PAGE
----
4. This fire is the candle flame which should be allowed to burn down completely.
5. Leave the stones in the chalice for three days, remove them and place together in the red cloth which should be tied tightly into a pouch with the cord and worn about your neck for one moon cycle.

One wonders, how were the methods and ingredients of this spell and others determined? Are there records of past Wiccan researchers who tried different colors of candles or cast the spell on different days of the week? Or do these practitioners simply claim to have acquired their knowledge through oracles?

Unlike the site discussed before, The Wicca Bible does not make extravagant claims about the efficacy of magic to control the external world. In fact, it offers so many provisos and disclaimers that it is sometimes difficult to tell if it is claiming magic rituals have any supernatural effect at all. Its discussion of healing spells, for example, says that “healing magic is not about curing terminal diseases…” (indeed not – you need science for that) – but rather, “if those suffering with terminal or chronic illnesses feel that they will benefit from having strength, calm and tranquillity sent to them, then this is the healing that we can send.” (Then again, it does say that “Sometimes spells do have remarkable results”).

These elaborate disclaimers are the theological equivalent of the fine print at the bottom of used-car ads. They inform overeager believers that their supernatural ritual usually will not have dramatic effects, lest the practitioner become disillusioned – but on the other hand, they hold out an implicit, wink-and-nudge “But hey, you never know…” In this respect it’s similar to Christian apologetics which counsel the believer not to expect blatant answers to prayer, but coyly mention the amazing miracles which they claim happened in the past. The goal is to get believers to live in a state of constant expectation and excitement, but never to expect anything actually verifiable, so they do not lose hope and deconvert.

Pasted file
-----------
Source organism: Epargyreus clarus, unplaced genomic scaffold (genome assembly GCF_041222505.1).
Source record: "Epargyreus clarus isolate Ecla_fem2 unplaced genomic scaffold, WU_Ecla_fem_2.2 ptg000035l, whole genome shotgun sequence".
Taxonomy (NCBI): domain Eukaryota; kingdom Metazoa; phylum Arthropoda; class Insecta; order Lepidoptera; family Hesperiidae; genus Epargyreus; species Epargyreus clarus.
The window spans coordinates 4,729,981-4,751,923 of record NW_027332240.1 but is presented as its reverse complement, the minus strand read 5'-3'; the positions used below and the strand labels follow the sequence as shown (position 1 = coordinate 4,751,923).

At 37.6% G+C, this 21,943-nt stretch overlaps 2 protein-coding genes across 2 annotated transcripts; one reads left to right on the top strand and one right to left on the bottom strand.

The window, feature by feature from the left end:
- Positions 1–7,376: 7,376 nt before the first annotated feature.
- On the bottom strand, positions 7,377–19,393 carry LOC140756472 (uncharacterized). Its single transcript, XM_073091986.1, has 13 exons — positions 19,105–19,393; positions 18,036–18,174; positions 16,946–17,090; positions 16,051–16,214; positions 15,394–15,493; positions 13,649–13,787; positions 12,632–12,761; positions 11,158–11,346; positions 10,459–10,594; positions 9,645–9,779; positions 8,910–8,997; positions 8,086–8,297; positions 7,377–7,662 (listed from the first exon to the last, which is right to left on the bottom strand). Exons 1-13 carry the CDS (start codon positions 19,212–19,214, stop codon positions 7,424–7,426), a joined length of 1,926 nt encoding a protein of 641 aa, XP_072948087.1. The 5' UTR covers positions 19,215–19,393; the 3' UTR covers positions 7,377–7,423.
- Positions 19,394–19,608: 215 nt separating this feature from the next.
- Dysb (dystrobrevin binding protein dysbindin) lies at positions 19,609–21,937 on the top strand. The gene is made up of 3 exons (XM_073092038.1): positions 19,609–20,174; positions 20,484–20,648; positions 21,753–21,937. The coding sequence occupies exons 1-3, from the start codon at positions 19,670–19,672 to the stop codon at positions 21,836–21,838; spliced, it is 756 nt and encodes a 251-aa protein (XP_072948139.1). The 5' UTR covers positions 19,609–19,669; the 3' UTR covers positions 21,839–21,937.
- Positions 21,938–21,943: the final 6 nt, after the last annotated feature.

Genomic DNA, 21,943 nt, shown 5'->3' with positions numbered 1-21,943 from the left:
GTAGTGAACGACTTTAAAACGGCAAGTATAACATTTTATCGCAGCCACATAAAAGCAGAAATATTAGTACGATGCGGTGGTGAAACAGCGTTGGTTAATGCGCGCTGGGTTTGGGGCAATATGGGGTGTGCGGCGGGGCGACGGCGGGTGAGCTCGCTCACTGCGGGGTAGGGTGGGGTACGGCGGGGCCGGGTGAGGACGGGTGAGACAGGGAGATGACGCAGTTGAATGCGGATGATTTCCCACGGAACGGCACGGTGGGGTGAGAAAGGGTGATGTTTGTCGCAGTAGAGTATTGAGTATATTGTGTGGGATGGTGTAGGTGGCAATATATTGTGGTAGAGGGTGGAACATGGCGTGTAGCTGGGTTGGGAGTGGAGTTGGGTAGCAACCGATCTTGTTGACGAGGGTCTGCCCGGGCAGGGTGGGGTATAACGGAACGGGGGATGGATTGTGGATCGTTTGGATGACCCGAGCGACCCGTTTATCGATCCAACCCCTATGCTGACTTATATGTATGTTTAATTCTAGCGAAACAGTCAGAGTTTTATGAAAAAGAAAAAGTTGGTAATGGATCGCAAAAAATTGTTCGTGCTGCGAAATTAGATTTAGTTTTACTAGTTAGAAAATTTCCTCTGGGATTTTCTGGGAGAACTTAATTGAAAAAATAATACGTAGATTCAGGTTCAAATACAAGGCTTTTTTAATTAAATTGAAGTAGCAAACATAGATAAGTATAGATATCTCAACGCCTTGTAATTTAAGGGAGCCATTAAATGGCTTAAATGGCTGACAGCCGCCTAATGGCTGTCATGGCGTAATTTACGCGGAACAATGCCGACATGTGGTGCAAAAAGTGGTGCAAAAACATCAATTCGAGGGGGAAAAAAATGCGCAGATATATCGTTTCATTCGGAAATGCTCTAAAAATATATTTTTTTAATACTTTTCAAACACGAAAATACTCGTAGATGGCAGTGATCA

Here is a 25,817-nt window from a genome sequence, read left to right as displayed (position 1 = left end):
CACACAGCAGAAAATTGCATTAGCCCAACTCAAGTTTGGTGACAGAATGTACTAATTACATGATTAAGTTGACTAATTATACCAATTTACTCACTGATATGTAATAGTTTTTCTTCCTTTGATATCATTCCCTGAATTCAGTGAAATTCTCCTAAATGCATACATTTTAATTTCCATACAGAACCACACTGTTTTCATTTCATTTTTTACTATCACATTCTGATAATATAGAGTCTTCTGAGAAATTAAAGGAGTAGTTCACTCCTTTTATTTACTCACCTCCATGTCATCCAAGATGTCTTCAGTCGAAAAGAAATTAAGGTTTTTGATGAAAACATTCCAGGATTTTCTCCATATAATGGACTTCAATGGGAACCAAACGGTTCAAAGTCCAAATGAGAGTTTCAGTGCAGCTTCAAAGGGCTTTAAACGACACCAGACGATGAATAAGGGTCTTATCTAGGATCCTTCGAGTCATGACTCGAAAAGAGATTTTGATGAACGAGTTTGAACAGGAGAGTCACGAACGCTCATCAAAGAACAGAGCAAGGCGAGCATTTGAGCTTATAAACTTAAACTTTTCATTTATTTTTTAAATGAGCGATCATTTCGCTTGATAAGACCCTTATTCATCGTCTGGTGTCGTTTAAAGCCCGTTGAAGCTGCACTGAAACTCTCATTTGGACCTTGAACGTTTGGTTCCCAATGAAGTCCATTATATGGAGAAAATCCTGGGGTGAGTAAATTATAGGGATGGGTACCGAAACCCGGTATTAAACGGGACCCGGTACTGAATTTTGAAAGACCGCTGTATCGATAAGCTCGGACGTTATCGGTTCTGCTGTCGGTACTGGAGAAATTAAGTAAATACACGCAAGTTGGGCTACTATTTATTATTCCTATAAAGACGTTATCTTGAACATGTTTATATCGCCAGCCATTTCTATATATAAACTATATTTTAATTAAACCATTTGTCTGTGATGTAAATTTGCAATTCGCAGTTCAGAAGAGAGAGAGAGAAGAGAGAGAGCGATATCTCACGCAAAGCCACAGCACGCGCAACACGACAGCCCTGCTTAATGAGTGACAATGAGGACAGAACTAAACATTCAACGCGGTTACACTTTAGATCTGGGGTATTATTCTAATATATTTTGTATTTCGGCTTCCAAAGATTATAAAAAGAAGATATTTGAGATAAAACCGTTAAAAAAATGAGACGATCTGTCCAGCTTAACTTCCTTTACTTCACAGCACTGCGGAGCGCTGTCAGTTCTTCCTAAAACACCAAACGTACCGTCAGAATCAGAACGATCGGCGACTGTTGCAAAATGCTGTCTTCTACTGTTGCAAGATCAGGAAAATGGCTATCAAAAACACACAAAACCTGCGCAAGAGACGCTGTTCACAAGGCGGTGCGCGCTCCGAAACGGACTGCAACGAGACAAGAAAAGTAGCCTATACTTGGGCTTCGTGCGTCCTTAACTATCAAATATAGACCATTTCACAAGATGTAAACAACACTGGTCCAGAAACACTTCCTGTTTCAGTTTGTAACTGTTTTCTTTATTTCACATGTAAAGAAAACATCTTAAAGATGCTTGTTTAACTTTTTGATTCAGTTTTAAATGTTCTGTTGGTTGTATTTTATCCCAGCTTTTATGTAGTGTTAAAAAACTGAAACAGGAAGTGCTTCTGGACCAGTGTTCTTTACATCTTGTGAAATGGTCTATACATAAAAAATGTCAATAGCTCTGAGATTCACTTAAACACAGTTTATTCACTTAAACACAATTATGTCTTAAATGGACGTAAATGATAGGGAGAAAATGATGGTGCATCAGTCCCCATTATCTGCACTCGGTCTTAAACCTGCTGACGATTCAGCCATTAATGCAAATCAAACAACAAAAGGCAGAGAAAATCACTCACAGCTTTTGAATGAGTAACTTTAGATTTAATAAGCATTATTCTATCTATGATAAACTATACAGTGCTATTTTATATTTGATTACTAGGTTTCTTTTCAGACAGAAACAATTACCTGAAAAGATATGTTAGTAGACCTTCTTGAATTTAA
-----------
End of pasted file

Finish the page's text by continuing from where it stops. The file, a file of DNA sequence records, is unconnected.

As part of this, magic practitioners invariably apply their powers to large, complex problems not susceptible to controlled conditions – finding love, getting a promotion, telling the future – where failure can always be blamed on unpredictable factors. Can magic prove its worth in a situation where success is clearly distinguishable from failure? Is there a magic spell that will, for example, make a dice roll turn up a particular number more often than chance would dictate? Can magic practitioners use their deep and intimate connection to the intricate web of the universe to discern which of the five Zener cards an experimenter has selected, at a rate greater than the 20% average of random guessing? Have healing spells ever been compared to placebos in a double-blind scientific study? Such tests have never been done, because they would prove that claims of magical ability are nothing but futile wishful thinking.

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About Adam Lee

Adam Lee is an atheist writer and speaker living in New York City. His new novel, Arc of Fire, is available in paperback and e-book. Read his full bio, or follow him on Twitter.